Marvel has announced plans to lure new and lapsed readers by launching or relaunching new series every week between October and February and reassigning popular creators to different franchises for the first time in years. Called Marvel NOW!, the initiative does not reboot narrative continuity, but will come with a number of cosmetic changes that include new costumes and publication design, as well as a disruption of the status quo of most series in the line.

New series confirmed at this stage include the Marvel NOW! flagship title, Uncanny Avengers by Rick Remender and John Cassaday, which joins members of the once disparate X-Men and Avengers teams; All-New X-Men by Brian Michael Bendis and Stuart Immonen, which brings the original five X-Men -- first introduced in the 1960s -- into the present day via time travel; and Avengers by Jonathan Hickman and Jerome Opeña, which will focus on the cosmic and expand the team's membership to include characters from across the Marvel Universe.Going into effect just 13 months after Marvel's closest rival, DC Comics, executed a similarly ambitious, line-wide overhaul, Marvel NOW! is designed with the hopes of appealing to new Marvel readers or those who have not kept up with the line in some time. The principal differences between Marvel Now and DC's New 52 initiative are: DC's scheme was completed within a single month, while Marvel NOW! will roll out more leisurely, with a new or relaunched book debuting almost every week between October 2012 and February 2013; the New 52 relaunched the entire DC superhero line, while Marvel NOW! will not affect every Marvel superhero book currently being published; and DC's New 52 included an almost total reboot of its characters and their mythologies, while Marvel's scheme will not reset the long-running Marvel Universe continuity. Indeed, all the changes are precipitated by however Avengers Vs. X-Men finally concludes.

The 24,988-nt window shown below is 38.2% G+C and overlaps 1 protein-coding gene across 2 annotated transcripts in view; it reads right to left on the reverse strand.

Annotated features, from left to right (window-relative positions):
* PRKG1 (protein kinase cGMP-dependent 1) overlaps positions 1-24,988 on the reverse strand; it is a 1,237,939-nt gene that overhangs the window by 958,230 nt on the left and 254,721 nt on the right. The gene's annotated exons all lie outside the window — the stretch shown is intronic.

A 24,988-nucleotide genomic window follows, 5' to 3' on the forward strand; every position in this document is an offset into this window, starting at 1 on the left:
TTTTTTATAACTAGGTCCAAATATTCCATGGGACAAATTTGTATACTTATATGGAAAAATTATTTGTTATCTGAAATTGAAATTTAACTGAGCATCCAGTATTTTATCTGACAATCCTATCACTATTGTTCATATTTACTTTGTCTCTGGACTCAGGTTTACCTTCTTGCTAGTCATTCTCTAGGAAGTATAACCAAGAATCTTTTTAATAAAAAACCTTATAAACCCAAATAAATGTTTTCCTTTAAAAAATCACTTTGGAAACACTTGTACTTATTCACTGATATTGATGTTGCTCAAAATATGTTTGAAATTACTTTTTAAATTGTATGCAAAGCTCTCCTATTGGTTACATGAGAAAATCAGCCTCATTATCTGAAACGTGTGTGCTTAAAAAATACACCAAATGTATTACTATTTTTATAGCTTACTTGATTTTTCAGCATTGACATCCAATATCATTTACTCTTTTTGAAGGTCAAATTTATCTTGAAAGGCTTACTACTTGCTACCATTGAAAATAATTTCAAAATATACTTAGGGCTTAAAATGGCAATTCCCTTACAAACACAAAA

"These ain't no reboot. It's a new beginning!" said Marvel Editor-in-Chief Axel Alonso, in Entertainment Weekly. The magazine also came with quotes from the new series writers and some details about their respective books. Remender and Cassaday's Uncanny Avengers will serve as the "bridge" book between Avengers and X-Men, which the publisher would seem to be positioning as equally crucial going forward. Hickman and Opeña's Avengers will ship bi-weekly and take the form of single-issue stories as well as multi-issue arcs. Bendis' and Immonens All-New X-Men is firmly a time travel story, but, said Bendis, more along the lines of Pleasantville than Back to the Future. "Here's the big question that the original X-Men are gonna be faced with: 'We're gonna grow up, and this is what we're going to get? That is not acceptable."

Look for more details on Marvel NOW! in the coming days.

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